What you can learn from Bryson DeChambeau’s scientific lesson to Tiger Woods
Bryson DeChambeau is less than one week away from potentially winning the FedEx Cup, and apparently that’s got his scientific juices flowing.
Earlier in the week he was spotted on the range using two different launch monitors simultaneously while also employing the use of a spray bottle to simulate the effects of dew on ball speed. Naturally. Now, he’s giving Tiger Woods a putting lesson. The FedEx Cup leader shared a picture on his Instagram Wednesday afternoon, along with the caption: “Tiger and I were discussing neck movement and how it sets up your perceived equilibrium when putting. More in Stories for those interested.”
Our GOLF.com Instagram account snagged the video for your viewing pleasure:
Most of the time DeChambeau’s operating on a higher plane than the rest of us, so it’s easy to get immediately lost when he starts throwing around technical terms. But what he’s actually saying isn’t as complicated as it seems.
“Equilibrium” is, basically, just a scientific word for “balance.” More specifically, it’s the moderating force in your balance, so if your equilibrium is off, your balance is going to be, too.
Your equilibrium — and thus your sense of balance — is controlled by the vestibular system in your ears and head (which you can see DeChambeau referring to in the picture above), which means that it can be effected by all kinds of things. It’s why, for example, you can spin around a bunch of times and feel dizzy even though nothing around you or your physical makeup has actually changed. It’s just you doing something to trick your vestibular system, which then responds by telling your body it’s unbalanced.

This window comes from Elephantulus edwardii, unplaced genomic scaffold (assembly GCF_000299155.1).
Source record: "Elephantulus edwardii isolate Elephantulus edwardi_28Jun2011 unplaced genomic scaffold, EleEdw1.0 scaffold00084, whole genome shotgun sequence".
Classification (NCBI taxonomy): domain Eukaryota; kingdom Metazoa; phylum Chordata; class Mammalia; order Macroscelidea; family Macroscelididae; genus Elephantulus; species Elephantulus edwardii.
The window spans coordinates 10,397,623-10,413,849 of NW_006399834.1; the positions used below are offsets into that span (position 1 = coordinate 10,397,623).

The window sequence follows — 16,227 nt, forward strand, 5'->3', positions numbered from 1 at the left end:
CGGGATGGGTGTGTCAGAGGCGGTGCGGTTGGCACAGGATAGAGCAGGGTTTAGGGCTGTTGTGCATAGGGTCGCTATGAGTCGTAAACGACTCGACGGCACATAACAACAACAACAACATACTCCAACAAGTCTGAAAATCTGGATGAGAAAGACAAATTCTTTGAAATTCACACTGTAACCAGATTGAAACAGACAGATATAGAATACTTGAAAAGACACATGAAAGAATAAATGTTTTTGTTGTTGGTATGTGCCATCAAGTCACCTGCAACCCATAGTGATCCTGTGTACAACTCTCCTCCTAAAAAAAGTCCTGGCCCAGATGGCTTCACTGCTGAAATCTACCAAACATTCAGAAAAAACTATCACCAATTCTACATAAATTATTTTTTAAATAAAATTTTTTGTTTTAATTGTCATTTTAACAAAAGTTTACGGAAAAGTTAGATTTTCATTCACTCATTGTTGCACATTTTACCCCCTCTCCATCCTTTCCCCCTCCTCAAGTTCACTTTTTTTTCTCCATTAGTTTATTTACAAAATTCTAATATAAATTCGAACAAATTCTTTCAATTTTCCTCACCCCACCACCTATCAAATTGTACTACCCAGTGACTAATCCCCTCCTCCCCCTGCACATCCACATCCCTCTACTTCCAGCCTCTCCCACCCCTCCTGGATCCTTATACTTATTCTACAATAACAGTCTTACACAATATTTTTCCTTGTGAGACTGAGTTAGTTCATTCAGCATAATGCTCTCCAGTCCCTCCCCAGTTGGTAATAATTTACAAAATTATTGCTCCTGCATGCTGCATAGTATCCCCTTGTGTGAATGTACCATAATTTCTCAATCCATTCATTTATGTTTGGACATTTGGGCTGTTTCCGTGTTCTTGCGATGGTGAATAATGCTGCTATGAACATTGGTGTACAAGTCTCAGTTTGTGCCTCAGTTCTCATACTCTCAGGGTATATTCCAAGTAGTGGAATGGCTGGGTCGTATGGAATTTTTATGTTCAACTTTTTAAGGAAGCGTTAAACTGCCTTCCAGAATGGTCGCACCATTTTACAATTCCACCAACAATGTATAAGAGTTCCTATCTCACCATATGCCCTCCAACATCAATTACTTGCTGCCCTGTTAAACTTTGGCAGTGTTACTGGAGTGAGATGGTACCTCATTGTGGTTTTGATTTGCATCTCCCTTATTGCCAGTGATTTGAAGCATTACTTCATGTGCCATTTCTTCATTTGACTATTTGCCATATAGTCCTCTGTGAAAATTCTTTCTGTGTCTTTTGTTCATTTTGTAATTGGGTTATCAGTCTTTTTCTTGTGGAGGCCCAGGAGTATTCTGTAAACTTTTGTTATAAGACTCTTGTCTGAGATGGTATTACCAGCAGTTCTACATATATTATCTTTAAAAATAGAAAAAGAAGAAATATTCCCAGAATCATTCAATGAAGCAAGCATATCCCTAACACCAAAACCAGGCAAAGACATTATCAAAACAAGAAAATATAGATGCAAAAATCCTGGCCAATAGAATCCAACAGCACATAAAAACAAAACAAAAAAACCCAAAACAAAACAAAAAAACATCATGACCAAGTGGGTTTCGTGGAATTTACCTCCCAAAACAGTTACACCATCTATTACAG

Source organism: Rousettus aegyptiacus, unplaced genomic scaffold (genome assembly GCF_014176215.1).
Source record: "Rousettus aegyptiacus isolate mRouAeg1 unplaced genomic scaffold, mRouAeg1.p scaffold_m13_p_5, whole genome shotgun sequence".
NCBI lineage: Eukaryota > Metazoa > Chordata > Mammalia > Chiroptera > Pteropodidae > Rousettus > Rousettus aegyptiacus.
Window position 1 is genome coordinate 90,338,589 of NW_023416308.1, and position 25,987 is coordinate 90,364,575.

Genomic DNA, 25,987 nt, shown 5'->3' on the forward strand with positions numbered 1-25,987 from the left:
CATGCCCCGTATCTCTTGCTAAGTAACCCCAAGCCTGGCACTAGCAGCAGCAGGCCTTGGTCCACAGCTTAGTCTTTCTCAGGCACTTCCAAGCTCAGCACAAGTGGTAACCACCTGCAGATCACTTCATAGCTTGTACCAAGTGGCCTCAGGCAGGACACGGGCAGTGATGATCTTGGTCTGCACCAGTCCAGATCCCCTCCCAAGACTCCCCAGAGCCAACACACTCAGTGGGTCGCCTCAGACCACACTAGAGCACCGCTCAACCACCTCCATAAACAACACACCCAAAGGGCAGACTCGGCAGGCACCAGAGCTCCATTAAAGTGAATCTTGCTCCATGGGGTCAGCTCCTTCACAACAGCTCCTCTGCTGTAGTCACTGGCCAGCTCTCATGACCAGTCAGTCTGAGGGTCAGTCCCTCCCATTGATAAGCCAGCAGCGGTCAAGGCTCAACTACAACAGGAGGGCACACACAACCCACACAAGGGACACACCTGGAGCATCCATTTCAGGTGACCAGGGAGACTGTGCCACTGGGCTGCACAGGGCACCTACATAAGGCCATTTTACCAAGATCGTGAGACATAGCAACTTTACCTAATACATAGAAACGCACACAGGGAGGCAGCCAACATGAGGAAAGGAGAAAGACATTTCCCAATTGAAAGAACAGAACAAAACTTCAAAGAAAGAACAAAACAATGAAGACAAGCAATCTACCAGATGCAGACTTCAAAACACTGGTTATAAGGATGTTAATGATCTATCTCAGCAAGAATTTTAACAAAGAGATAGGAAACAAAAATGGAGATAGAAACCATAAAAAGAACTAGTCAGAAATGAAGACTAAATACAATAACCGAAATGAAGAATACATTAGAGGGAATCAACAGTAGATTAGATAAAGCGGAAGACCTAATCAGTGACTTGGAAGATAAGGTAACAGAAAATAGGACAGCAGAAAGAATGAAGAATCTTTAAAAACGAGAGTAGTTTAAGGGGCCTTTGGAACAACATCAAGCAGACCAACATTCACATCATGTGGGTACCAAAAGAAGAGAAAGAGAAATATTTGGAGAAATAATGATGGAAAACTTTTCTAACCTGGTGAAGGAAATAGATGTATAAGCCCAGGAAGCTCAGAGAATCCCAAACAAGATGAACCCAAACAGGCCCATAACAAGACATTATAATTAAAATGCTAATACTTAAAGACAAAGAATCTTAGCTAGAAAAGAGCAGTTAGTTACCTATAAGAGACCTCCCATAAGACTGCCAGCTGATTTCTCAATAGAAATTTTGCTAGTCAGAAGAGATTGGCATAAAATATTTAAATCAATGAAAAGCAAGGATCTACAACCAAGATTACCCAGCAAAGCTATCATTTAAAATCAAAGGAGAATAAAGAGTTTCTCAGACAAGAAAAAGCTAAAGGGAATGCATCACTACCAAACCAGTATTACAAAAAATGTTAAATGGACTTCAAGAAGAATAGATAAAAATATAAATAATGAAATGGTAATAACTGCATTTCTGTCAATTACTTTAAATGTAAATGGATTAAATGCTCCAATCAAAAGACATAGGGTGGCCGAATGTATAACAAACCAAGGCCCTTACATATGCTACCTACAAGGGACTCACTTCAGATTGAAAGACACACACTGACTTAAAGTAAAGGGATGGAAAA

What does all of this have to do with golf? Lots, actually, because balance is super important in golf, especially on the greens.
Top 100 instructor Dave Pelz talks all the time about the importance of setting up in a balanced, upright position, and that seems to be what DeChambeau is talking to Woods about here: Zeroing-out your vestibular system so it matches the stimuli you’re receiving around you, because if it doesn’t, it’s easy for your stroke to start going sideways — literally.
There are lots of exercises to help with this. A common one involves simply dropping your chin down into your shoulder (like Woods is doing in the photo), and then extending it up toward the sky. Do that a few times and you, too, could one day be casually chatting to people about perceived equilibrium.